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From Tharoor to Kejriwal, Judge Who Will Hear MJ Akbar Case Today is No Stranger to Big Names

Anyone who has been in Judge Vishal’s courtroom can swear by his calm and composed demeanor, even when the courtroom overflows with journalists and litigants alike.

Debayan Roy | News18.com

Updated:October 18, 2018, 11:08 AM IST
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From Tharoor to Kejriwal, Judge Who Will Hear MJ Akbar Case Today is No Stranger to Big Names
MJ Akbar has been accused of sexual harassment by several women. (File photo)
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New Delhi: Former Union minister MJ Akbar’s defamation case against journalist Priya Ramani will begin on Thursday in the courtroom of Additional Chief Metropolitan Magistrate Samar Vishal, a judge who has not only dealt with high-profile defamation cases, but has also been under the constant media scrutiny for orders in cases dealing with political leaders.

Anyone who has been in Judge Vishal’s courtroom can swear by his calm and composed demeanor, even when the courtroom overflows with journalists and litigants alike.

On February 26 this year, the Delhi High Court had set up two special courts in the capital city’s Patiala House Courts premises to deal exclusively with cases against lawmakers. One courtroom is under Special Judge Arvind Kumar and the other is under judge Samar Vishal.

The High Court order came in the backdrop of Supreme Court’s December 2017 order asking state governments and High Courts to set up 12 fast track courts to deal with cases against lawmakers.

Though Akbar’s case will be up for the first hearing on Thursday, judge Vishal’s courtroom is certainly not new to political faces.

Akbar, who has filed a criminal defamation case against journalist Priya Ramani for alleging sexual harassment and causing an “irreparable damage” to his reputation, will face a judge who has handled a defamation case Delhi Chief Minister Arvind Kejriwal as well.

In 2015, a constable, identified as Taneja, had filed a criminal defamation case against Kejriwal in Delhi’s Saket court for referring to the state’s policemen as ‘thulla’. However, the Vishal discharged the Delhi CM over his alleged remark and called the plea not maintainable as the whole police force cannot be treated as an individual for the purposes of the act.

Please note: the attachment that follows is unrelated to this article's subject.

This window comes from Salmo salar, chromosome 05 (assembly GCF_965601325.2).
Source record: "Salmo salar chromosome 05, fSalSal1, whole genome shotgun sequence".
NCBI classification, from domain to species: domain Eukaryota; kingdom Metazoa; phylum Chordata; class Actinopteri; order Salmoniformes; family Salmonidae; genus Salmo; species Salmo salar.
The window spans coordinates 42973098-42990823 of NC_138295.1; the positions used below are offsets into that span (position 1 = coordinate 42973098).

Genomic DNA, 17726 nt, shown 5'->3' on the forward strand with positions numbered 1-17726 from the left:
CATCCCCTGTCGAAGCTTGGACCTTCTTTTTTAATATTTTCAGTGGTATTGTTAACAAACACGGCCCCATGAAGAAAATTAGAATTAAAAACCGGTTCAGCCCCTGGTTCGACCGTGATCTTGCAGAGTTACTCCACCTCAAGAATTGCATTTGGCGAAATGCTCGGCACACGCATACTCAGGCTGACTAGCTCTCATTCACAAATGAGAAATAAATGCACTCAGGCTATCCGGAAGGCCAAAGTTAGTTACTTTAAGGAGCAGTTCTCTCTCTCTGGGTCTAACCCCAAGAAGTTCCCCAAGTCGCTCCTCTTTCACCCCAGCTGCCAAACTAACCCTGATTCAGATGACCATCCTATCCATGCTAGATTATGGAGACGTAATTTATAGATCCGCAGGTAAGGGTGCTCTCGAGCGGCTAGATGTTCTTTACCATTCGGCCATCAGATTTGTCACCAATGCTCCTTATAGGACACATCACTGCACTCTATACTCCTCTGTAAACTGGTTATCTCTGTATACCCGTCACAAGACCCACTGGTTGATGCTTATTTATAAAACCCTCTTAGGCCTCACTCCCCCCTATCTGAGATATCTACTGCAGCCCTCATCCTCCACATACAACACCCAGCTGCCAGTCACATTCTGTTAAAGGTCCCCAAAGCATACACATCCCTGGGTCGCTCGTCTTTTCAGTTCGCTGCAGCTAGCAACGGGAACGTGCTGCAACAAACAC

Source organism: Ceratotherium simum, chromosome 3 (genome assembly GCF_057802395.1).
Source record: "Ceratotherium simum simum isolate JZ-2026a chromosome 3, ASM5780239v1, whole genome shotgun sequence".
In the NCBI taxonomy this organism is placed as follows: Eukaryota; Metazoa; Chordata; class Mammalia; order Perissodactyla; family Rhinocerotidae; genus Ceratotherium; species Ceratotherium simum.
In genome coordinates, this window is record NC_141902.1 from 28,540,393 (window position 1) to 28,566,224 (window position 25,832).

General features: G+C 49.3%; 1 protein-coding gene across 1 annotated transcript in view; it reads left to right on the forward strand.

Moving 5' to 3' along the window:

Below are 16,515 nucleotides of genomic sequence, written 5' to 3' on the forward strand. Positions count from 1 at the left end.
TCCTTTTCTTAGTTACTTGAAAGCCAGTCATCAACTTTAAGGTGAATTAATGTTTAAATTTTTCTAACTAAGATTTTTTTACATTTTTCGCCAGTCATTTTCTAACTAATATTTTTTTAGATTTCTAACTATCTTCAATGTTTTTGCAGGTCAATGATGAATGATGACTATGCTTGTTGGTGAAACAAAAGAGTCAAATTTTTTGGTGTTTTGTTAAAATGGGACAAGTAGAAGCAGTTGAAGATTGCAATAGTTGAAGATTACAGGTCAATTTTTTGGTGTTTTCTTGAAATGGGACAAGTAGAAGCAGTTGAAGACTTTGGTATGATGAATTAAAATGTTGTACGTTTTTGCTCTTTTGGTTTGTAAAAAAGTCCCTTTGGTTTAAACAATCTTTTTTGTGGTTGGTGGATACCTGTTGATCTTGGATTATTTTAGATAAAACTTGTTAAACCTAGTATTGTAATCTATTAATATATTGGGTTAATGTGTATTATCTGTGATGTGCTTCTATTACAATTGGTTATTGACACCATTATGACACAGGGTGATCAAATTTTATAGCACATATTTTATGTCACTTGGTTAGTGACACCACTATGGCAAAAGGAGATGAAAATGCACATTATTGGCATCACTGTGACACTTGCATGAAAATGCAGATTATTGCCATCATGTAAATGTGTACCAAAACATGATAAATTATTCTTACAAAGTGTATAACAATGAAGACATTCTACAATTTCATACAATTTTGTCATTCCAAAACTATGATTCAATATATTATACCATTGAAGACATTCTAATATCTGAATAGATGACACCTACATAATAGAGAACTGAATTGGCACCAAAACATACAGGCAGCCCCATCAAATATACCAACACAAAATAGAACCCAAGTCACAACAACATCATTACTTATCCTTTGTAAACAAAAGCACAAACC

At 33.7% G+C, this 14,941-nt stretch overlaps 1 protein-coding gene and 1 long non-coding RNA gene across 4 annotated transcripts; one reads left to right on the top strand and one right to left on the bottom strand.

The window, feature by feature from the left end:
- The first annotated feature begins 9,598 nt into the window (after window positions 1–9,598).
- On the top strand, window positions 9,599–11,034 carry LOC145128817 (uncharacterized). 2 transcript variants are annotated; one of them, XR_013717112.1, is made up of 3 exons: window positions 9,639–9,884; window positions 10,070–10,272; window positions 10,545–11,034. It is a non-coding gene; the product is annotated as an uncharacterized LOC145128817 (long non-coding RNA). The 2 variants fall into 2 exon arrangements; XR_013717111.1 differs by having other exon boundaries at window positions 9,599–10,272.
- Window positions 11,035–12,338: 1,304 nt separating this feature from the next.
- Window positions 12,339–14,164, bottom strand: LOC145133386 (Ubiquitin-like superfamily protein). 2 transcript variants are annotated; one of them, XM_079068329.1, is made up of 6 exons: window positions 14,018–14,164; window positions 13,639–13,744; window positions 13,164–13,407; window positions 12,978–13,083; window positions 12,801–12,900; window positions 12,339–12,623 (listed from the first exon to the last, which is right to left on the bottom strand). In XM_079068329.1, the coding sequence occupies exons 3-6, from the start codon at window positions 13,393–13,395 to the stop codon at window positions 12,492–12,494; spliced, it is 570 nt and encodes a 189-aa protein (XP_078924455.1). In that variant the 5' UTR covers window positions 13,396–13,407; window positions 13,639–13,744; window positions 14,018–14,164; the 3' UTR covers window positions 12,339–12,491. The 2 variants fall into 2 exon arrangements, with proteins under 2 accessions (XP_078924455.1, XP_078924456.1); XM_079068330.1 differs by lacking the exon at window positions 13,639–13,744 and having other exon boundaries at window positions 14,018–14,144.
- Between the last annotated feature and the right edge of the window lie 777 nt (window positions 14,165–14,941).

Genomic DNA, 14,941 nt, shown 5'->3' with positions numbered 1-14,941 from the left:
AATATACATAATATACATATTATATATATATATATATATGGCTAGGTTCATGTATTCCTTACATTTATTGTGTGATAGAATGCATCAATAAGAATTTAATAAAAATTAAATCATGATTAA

Judge Vishal had also found the word ‘thulla’ not “prima facie defamatory.”

The judge at the Patiala House Courts complex had also disallowed a request for a polygraph test on students of Jawaharlal Nehru University during the investigation into the mysterious disappearance of JNU student Najeed Ahmad. Judge Vishal, who was heading the designated CBI court, had stated that “These persons are not willing to go for the polygraph test. Since a polygraph test cannot be done without the consent of the person whose polygraph test has to be done, this application thereof cannot be allowed at this stage.”

Another high-profile case which judge Vishal is currently handling is that of Congress leader Shashi Tharoor, who has been charged under sections 498A (husband or his relative subjecting a woman to cruelty) and 306 (abetment of suicide) of the Indian Penal Code (IPC) in connection with the death of his wife Sunanda Pushkar. A few days ago, the judge had directed the Delhi Police to hand over certain documents to Tharoor.

Long before judge Samar Vishal became the Additional Chief Metropolitan Magistrate, he had protected the rights of an inter-caste couple as a civil judge.

In 2009, he had ruled that “runaway marriages and inter-caste weddings are manifestation of general changes in the caste-ridden Indian society which should not be looked down upon” and that “law enforcing agencies should protect such couples from harassment”.

The parents of a forward caste girl, who had married a Scheduled Caste boy, were restrained from interfering in their life.

The judge had also dealt with the plea of advocate Prashant Bhushan seeking a transfer of the defamation case filed by Amit Sibal against Bhushan. The lower court had, on September 20, 2014, put Arvind Kejriwal, Manish Sisodia, Shazia Ilmi and Prashant Bhushan (then an AAP member) on trial for charges under section 500 (defamation) of the IPC as filed by former Union minister Kapil Sibal's lawyer-son Amit Sibal.

Judge Vishal had rejected Bhushan's application, saying it did not have the jurisdiction to transfer the case.

He is also famously known for acquitting 19 AAP MLAs, including Arvind Kejriwal, Manish Sisodia, Kailash Gahlot, Asim Ahmed Khan and Kumar Vishwas, in several cases.

Among the reasons cited for the acquittals were lack of evidence, “inordinate delays” in registering FIRs, filing chargesheet on the “basis of presumption” and “groundless allegations”.

In February this year, judge Vishal’s courtroom dealt with a case where it was to be seen whether a violation of the Model Code of Conduct could be punished as a disobedience to order duly promulgated by public servant under Section 188 of the Indian Penal Code. However ruling in the negative, the court said that the MCC was only a guideline for political parties and there can be no “stretch of imagination” which can imply that it could considered an offence under the IPC.
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